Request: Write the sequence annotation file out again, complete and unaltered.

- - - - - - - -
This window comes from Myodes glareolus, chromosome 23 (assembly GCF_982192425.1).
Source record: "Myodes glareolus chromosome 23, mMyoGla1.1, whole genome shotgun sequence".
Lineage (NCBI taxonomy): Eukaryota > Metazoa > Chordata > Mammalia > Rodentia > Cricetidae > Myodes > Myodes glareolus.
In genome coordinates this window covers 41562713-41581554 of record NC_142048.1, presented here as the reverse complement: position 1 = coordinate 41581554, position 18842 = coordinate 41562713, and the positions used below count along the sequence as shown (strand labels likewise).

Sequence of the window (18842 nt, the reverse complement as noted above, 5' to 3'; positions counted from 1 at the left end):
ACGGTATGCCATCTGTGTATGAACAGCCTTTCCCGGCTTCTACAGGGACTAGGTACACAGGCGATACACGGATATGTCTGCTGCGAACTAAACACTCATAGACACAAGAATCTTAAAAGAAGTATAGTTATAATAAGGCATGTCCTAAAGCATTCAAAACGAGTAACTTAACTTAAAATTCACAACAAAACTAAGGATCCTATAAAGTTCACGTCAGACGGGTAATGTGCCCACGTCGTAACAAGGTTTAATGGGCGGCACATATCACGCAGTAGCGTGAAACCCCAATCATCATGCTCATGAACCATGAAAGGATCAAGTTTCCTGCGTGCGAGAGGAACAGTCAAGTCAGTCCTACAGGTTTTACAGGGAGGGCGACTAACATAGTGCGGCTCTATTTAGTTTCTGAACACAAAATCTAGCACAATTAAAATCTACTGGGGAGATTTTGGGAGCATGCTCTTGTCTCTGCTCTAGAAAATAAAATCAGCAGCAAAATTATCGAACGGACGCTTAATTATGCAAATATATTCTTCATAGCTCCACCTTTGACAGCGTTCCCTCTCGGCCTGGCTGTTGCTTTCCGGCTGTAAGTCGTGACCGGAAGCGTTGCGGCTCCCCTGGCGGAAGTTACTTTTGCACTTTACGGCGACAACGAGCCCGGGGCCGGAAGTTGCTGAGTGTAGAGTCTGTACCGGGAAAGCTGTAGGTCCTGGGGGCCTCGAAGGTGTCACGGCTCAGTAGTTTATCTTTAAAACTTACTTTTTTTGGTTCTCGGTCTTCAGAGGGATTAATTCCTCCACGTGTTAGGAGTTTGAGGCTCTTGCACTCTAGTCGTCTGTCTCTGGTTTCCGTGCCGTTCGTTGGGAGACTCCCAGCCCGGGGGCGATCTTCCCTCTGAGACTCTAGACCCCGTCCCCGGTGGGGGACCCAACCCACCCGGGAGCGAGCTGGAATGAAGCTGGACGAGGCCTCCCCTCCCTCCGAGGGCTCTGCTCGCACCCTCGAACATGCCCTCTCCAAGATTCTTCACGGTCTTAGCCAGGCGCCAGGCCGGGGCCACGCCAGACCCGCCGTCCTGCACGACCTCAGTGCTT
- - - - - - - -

This window comes from Myodes glareolus, chromosome 23 (assembly GCF_982192425.1).
Source record: "Myodes glareolus chromosome 23, mMyoGla1.1, whole genome shotgun sequence".
Lineage (NCBI taxonomy): Eukaryota > Metazoa > Chordata > Mammalia > Rodentia > Cricetidae > Myodes > Myodes glareolus.
In genome coordinates this window covers 41562713-41581554 of record NC_142048.1, presented here as the reverse complement: position 1 = coordinate 41581554, position 18842 = coordinate 41562713, and the positions used below count along the sequence as shown (strand labels likewise).

Sequence of the window (18842 nt, the reverse complement as noted above, 5' to 3'; positions counted from 1 at the left end):
ACGGTATGCCATCTGTGTATGAACAGCCTTTCCCGGCTTCTACAGGGACTAGGTACACAGGCGATACACGGATATGTCTGCTGCGAACTAAACACTCATAGACACAAGAATCTTAAAAGAAGTATAGTTATAATAAGGCATGTCCTAAAGCATTCAAAACGAGTAACTTAACTTAAAATTCACAACAAAACTAAGGATCCTATAAAGTTCACGTCAGACGGGTAATGTGCCCACGTCGTAACAAGGTTTAATGGGCGGCACATATCACGCAGTAGCGTGAAACCCCAATCATCATGCTCATGAACCATGAAAGGATCAAGTTTCCTGCGTGCGAGAGGAACAGTCAAGTCAGTCCTACAGGTTTTACAGGGAGGGCGACTAACATAGTGCGGCTCTATTTAGTTTCTGAACACAAAATCTAGCACAATTAAAATCTACTGGGGAGATTTTGGGAGCATGCTCTTGTCTCTGCTCTAGAAAATAAAATCAGCAGCAAAATTATCGAACGGACGCTTAATTATGCAAATATATTCTTCATAGCTCCACCTTTGACAGCGTTCCCTCTCGGCCTGGCTGTTGCTTTCCGGCTGTAAGTCGTGACCGGAAGCGTTGCGGCTCCCCTGGCGGAAGTTACTTTTGCACTTTACGGCGACAACGAGCCCGGGGCCGGAAGTTGCTGAGTGTAGAGTCTGTACCGGGAAAGCTGTAGGTCCTGGGGGCCTCGAAGGTGTCACGGCTCAGTAGTTTATCTTTAAAACTTACTTTTTTTGGTTCTCGGTCTTCAGAGGGATTAATTCCTCCACGTGTTAGGAGTTTGAGGCTCTTGCACTCTAGTCGTCTGTCTCTGGTTTCCGTGCCGTTCGTTGGGAGACTCCCAGCCCGGGGGCGATCTTCCCTCTGAGACTCTAGACCCCGTCCCCGGTGGGGGACCCAACCCACCCGGGAGCGAGCTGGAATGAAGCTGGACGAGGCCTCCCCTCCCTCCGAGGGCTCTGCTCGCACCCTCGAACATGCCCTCTCCAAGATTCTTCACGGTCTTAGCCAGGCGCCAGGCCGGGGCCACGCCAGACCCGCCGTCCTGCACGACCTCAGTGCTT